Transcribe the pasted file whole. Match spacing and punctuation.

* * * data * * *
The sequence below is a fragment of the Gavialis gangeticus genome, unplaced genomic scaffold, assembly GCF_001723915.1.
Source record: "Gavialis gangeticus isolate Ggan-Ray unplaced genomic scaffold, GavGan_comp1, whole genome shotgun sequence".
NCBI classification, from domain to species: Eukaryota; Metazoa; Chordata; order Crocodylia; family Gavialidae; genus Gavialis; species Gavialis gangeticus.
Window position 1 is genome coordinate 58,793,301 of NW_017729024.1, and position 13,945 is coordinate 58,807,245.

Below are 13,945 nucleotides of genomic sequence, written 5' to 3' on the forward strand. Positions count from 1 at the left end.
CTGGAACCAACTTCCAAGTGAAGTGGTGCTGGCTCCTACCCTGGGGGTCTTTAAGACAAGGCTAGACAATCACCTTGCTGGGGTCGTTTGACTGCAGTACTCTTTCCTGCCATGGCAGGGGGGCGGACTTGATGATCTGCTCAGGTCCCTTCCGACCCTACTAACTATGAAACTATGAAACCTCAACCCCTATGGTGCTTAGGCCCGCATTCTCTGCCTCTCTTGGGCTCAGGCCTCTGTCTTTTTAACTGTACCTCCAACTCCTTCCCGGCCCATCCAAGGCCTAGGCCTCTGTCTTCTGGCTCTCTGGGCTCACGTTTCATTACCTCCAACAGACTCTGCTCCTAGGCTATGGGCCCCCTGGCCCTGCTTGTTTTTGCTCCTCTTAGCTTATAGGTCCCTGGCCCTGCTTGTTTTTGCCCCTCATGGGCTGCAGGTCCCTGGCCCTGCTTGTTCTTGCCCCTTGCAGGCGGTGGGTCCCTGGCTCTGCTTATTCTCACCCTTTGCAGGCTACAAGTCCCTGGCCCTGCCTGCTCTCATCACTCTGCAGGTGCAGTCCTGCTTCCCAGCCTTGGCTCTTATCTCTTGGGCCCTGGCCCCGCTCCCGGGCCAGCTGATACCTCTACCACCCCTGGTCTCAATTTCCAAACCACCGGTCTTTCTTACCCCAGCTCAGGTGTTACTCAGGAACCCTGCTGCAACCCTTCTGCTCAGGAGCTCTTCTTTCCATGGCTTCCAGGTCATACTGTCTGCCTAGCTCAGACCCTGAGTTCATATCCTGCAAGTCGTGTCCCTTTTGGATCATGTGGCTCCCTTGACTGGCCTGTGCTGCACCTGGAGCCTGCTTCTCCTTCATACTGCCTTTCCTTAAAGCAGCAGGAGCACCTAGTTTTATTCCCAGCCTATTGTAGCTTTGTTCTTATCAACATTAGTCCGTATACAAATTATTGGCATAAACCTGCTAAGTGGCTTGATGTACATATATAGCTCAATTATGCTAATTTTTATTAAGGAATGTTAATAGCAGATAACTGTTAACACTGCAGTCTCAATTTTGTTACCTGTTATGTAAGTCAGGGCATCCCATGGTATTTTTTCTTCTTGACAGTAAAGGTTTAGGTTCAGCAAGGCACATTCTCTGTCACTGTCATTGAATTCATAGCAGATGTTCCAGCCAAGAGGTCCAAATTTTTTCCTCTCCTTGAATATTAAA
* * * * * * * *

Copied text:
The sequence below is a fragment of the Gavialis gangeticus genome, unplaced genomic scaffold, assembly GCF_001723915.1.
Source record: "Gavialis gangeticus isolate Ggan-Ray unplaced genomic scaffold, GavGan_comp1, whole genome shotgun sequence".
NCBI classification, from domain to species: Eukaryota; Metazoa; Chordata; order Crocodylia; family Gavialidae; genus Gavialis; species Gavialis gangeticus.
Window position 1 is genome coordinate 58,793,301 of NW_017729024.1, and position 13,945 is coordinate 58,807,245.

Below are 13,945 nucleotides of genomic sequence, written 5' to 3' on the forward strand. Positions count from 1 at the left end.
CTGGAACCAACTTCCAAGTGAAGTGGTGCTGGCTCCTACCCTGGGGGTCTTTAAGACAAGGCTAGACAATCACCTTGCTGGGGTCGTTTGACTGCAGTACTCTTTCCTGCCATGGCAGGGGGGCGGACTTGATGATCTGCTCAGGTCCCTTCCGACCCTACTAACTATGAAACTATGAAACCTCAACCCCTATGGTGCTTAGGCCCGCATTCTCTGCCTCTCTTGGGCTCAGGCCTCTGTCTTTTTAACTGTACCTCCAACTCCTTCCCGGCCCATCCAAGGCCTAGGCCTCTGTCTTCTGGCTCTCTGGGCTCACGTTTCATTACCTCCAACAGACTCTGCTCCTAGGCTATGGGCCCCCTGGCCCTGCTTGTTTTTGCTCCTCTTAGCTTATAGGTCCCTGGCCCTGCTTGTTTTTGCCCCTCATGGGCTGCAGGTCCCTGGCCCTGCTTGTTCTTGCCCCTTGCAGGCGGTGGGTCCCTGGCTCTGCTTATTCTCACCCTTTGCAGGCTACAAGTCCCTGGCCCTGCCTGCTCTCATCACTCTGCAGGTGCAGTCCTGCTTCCCAGCCTTGGCTCTTATCTCTTGGGCCCTGGCCCCGCTCCCGGGCCAGCTGATACCTCTACCACCCCTGGTCTCAATTTCCAAACCACCGGTCTTTCTTACCCCAGCTCAGGTGTTACTCAGGAACCCTGCTGCAACCCTTCTGCTCAGGAGCTCTTCTTTCCATGGCTTCCAGGTCATACTGTCTGCCTAGCTCAGACCCTGAGTTCATATCCTGCAAGTCGTGTCCCTTTTGGATCATGTGGCTCCCTTGACTGGCCTGTGCTGCACCTGGAGCCTGCTTCTCCTTCATACTGCCTTTCCTTAAAGCAGCAGGAGCACCTAGTTTTATTCCCAGCCTATTGTAGCTTTGTTCTTATCAACATTAGTCCGTATACAAATTATTGGCATAAACCTGCTAAGTGGCTTGATGTACATATATAGCTCAATTATGCTAATTTTTATTAAGGAATGTTAATAGCAGATAACTGTTAACACTGCAGTCTCAATTTTGTTACCTGTTATGTAAGTCAGGGCATCCCATGGTATTTTTTCTTCTTGACAGTAAAGGTTTAGGTTCAGCAAGGCACATTCTCTGTCACTGTCATTGAATTCATAGCAGATGTTCCAGCCAAGAGGTCCAAATTTTTTCCTCTCCTTGAATATTAAA